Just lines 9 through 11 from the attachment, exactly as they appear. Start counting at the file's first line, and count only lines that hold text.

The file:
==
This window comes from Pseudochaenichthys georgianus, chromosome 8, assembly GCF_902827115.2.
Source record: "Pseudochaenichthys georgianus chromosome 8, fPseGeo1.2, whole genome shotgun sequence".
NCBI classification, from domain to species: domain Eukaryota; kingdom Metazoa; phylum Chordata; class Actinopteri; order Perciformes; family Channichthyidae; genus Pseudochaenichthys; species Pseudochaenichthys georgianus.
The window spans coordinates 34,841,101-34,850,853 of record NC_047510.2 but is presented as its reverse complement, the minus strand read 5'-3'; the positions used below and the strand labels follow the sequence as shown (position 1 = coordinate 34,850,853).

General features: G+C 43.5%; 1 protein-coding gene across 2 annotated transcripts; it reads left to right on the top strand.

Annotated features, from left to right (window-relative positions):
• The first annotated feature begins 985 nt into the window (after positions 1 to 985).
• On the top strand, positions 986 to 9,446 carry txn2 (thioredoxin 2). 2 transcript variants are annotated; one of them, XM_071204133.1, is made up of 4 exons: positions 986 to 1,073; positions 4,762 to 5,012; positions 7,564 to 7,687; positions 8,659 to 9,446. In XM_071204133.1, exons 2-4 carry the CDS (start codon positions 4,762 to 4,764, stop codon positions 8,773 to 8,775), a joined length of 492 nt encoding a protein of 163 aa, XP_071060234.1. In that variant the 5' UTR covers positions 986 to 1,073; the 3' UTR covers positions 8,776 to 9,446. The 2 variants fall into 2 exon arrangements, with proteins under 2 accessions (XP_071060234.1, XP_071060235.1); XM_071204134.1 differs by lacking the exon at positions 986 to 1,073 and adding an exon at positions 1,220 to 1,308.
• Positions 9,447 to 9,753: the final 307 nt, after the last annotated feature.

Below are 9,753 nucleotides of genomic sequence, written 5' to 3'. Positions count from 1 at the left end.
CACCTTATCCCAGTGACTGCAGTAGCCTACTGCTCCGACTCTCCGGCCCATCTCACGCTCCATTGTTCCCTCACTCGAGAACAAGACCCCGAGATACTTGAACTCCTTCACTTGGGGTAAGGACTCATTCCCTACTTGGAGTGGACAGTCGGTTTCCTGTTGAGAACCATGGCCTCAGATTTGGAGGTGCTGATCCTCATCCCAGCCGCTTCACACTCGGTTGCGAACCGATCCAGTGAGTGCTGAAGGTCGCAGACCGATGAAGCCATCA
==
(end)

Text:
• Positions 9,447 to 9,753: the final 307 nt, after the last annotated feature.

Below are 9,753 nucleotides of genomic sequence, written 5' to 3'. Positions count from 1 at the left end.
CACCTTATCCCAGTGACTGCAGTAGCCTACTGCTCCGACTCTCCGGCCCATCTCACGCTCCATTGTTCCCTCACTCGAGAACAAGACCCCGAGATACTTGAACTCCTTCACTTGGGGTAAGGACTCATTCCCTACTTGGAGTGGACAGTCGGTTTCCTGTTGAGAACCATGGCCTCAGATTTGGAGGTGCTGATCCTCATCCCAGCCGCTTCACACTCGGTTGCGAACCGATCCAGTGAGTGCTGAAGGTCGCAGACCGATGAAGCCATCA